• In the following year, the exhibition will travel to each of the Ambassadors’ respective countries.
  • Each Ambassador will have the option of hosting a solo exhibition by the Absa Gallery within a five-year period of winning the prize.


The Absa L’Atelier has enjoyed a long partnership with SANAVA over the years. Why are partnerships across the arts and other industries so vital, and how does this serve to further the arts?
As an organisation, we bring possibilities to life and through Africanacity, we give a voice to the arts and culture in the communities where we are active on the continent. Partnerships are important; not only do they give weight, but through partnerships each partner brings both resources and their expertise. In addition to Absa and SANAVA, the Absa L’Atelier has enjoyed a long partnership with the French Embassy in South Africa, the Institut Français d’Afrique du Sud and the Alliance Francaise in South Africa through the Absa L’Atelier Gerard Sekoto Award. Through our partnerships on the Absa L’Atelier we remain true to the overall strategic focus to identify, nurture, uplift and support young artistic talent from across the African continent.

Paul Bayliss Specialist Art Curator

Absa’s presence in several African countries ensures that the L’Atelier extends to artists across the continent. Are there any commonalities you’ve seen in the overall submissions over the years in terms of the themes and ideas being presented or grappled with?
The depth and breadth of the entries to the Absa L’Atelier are so diverse; there is almost room to argue any point about expression from these rising creatives. Through the entries we find that personal impulses continue to inform art and are its main currency. We are presently finding ourselves in a time in which emerging artists are trying to establish their practice within the cultural and historical context in which they operate. Similarly, these artists are discovering that their work needs to be relevant internationally while remaining central to the local histories, connected to their immediate environment and, first and foremost, true to whom they are as individuals. Political protest and social commentary have over the years featured predominantly. Some of the artworks offer insight into the conditions and contexts from the artist’s countries of origin. Others highlight pressing political issues. More recently, there has been an increased number of photographic works, which is reflective of the dominance of this medium across the continent. What I believe makes the Absa L’Atelier unique, is not what we might necessarily see in the past and current entrants’ artworks but instead the work that will follow by not only the award recipients, but all other entrants into the competition as they continue to use the opportunity and platform the Absa L’Atelier provides.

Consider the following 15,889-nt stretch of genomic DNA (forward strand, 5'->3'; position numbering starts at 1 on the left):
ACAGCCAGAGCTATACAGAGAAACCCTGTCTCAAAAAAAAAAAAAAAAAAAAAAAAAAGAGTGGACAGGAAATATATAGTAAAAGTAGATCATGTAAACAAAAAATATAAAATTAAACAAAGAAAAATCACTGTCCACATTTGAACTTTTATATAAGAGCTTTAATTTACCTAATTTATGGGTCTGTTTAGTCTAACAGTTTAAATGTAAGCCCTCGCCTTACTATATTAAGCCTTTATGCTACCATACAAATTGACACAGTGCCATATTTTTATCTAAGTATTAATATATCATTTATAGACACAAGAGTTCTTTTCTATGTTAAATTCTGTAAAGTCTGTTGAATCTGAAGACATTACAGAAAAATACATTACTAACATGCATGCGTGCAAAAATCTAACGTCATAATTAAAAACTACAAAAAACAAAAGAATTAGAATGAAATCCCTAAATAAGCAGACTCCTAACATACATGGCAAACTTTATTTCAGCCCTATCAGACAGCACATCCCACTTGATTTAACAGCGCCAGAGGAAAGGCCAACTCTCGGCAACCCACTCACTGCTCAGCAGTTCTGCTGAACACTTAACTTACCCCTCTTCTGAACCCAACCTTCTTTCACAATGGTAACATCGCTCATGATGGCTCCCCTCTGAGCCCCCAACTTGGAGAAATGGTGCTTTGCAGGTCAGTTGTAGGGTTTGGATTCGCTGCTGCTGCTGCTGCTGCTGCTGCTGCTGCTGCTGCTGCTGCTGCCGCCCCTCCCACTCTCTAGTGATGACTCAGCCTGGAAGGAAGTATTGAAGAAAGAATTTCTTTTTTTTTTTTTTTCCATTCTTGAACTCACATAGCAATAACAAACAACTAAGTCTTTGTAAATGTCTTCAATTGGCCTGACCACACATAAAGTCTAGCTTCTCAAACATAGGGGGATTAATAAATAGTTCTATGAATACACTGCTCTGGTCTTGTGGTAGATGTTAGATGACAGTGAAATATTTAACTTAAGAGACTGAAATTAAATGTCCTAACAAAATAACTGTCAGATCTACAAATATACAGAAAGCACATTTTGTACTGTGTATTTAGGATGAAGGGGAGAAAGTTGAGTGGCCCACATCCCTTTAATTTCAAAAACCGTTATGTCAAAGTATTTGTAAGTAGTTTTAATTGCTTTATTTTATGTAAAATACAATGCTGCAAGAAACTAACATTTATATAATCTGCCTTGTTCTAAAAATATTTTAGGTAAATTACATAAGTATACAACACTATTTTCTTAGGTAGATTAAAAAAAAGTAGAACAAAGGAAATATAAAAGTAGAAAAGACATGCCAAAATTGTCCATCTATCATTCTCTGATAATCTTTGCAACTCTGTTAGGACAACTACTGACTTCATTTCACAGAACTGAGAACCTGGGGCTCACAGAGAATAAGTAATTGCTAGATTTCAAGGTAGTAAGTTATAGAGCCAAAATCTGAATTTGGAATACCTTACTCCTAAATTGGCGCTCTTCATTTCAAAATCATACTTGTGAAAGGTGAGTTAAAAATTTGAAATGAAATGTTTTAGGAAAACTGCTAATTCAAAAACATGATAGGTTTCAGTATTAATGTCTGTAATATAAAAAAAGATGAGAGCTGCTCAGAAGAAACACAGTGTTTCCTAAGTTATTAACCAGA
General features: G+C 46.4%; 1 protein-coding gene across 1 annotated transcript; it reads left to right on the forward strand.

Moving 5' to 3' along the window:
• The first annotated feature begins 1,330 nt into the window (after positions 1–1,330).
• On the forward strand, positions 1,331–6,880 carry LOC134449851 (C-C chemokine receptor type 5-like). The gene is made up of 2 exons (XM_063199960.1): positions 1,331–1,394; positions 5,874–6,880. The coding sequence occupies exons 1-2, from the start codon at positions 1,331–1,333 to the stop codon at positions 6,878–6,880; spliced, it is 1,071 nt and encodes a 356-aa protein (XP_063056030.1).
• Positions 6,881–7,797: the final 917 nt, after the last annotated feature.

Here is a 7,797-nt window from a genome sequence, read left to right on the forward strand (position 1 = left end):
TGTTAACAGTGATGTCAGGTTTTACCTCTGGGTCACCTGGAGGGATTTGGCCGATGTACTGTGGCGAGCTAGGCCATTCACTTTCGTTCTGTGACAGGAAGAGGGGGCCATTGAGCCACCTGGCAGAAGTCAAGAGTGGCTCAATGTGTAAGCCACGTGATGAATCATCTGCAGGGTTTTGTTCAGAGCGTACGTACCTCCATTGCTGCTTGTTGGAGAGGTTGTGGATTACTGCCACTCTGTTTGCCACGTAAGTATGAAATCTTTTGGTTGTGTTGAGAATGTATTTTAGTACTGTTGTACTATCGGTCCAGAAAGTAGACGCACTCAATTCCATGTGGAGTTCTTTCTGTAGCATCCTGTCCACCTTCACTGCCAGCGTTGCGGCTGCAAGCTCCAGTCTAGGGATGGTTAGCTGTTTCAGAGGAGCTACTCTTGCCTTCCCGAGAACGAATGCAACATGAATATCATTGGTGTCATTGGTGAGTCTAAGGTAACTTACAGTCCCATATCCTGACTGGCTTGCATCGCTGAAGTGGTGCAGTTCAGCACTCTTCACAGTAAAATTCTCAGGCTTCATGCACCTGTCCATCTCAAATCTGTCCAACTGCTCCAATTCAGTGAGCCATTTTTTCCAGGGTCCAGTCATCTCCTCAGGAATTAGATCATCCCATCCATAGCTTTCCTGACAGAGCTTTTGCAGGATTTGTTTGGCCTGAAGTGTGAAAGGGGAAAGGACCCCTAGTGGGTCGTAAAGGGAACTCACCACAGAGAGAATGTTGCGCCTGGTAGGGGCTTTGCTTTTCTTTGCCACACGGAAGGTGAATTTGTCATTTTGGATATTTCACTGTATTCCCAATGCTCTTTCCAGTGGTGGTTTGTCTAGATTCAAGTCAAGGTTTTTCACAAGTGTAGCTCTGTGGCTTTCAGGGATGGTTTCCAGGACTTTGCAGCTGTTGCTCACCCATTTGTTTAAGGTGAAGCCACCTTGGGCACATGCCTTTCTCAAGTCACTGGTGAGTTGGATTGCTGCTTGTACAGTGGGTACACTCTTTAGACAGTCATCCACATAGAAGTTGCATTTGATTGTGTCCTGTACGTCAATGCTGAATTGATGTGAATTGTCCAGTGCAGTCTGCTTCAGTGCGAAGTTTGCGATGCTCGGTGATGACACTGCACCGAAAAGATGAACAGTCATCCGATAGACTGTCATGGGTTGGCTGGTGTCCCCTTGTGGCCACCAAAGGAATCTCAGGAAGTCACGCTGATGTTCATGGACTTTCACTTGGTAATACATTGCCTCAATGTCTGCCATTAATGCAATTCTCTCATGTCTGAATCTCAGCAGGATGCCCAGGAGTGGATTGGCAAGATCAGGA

In many ways, our recent increased migration to digital modes of operation have allowed us to both explore the work being done by artists across the globe as well as showcase the work of African artists to the world on a larger scale. What does this mean for competitions like the Absa L’Atelier?
Through the increased migration to digital modes, it has made the work produced by visual artists more accessible to a potentially much larger audience. For the Absa L’Atelier, it means we can showcase and celebrate the rich artistic talent that we have on the African continent. Suddenly, the work by these artists can be positioned on the global stage and be more accessible to galleries, institutions, and investors wanting to showcase and / or acquire these artworks. Historically, the announcement of the winners and final exhibition of the artworks submitted to the Absa L’Atelier took place in Johannesburg. Using technology, all our colleagues in Absa and partnering organisations across Absa, artists and those interested in the visual arts can now be part of the celebrations while also having an opportunity to view the final exhibition, virtually.

Entries for the 2021 Absa L’Atelier close on 31 May 2021. For more details about the competition, visit the Absa L’Atelier website.